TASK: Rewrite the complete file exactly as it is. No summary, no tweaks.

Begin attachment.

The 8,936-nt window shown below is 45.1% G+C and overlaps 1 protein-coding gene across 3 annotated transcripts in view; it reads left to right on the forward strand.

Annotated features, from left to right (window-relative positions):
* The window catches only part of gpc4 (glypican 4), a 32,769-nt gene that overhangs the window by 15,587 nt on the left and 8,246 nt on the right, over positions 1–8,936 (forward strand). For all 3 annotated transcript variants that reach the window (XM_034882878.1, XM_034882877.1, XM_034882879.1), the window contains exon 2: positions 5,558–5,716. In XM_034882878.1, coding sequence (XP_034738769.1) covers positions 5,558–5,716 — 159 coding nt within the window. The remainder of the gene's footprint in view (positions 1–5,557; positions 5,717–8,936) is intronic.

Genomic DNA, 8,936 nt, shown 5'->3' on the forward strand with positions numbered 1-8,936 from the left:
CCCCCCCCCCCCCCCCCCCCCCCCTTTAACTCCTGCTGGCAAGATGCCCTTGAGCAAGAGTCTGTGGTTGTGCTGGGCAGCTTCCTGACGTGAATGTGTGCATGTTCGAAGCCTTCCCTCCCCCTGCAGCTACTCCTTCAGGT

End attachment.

The 8,936-nt window shown below is 45.1% G+C and overlaps 1 protein-coding gene across 3 annotated transcripts in view; it reads left to right on the forward strand.

Annotated features, from left to right (window-relative positions):
* The window catches only part of gpc4 (glypican 4), a 32,769-nt gene that overhangs the window by 15,587 nt on the left and 8,246 nt on the right, over positions 1–8,936 (forward strand). For all 3 annotated transcript variants that reach the window (XM_034882878.1, XM_034882877.1, XM_034882879.1), the window contains exon 2: positions 5,558–5,716. In XM_034882878.1, coding sequence (XP_034738769.1) covers positions 5,558–5,716 — 159 coding nt within the window. The remainder of the gene's footprint in view (positions 1–5,557; positions 5,717–8,936) is intronic.

Genomic DNA, 8,936 nt, shown 5'->3' on the forward strand with positions numbered 1-8,936 from the left:
CCCCCCCCCCCCCCCCCCCCCCCCTTTAACTCCTGCTGGCAAGATGCCCTTGAGCAAGAGTCTGTGGTTGTGCTGGGCAGCTTCCTGACGTGAATGTGTGCATGTTCGAAGCCTTCCCTCCCCCTGCAGCTACTCCTTCAGGT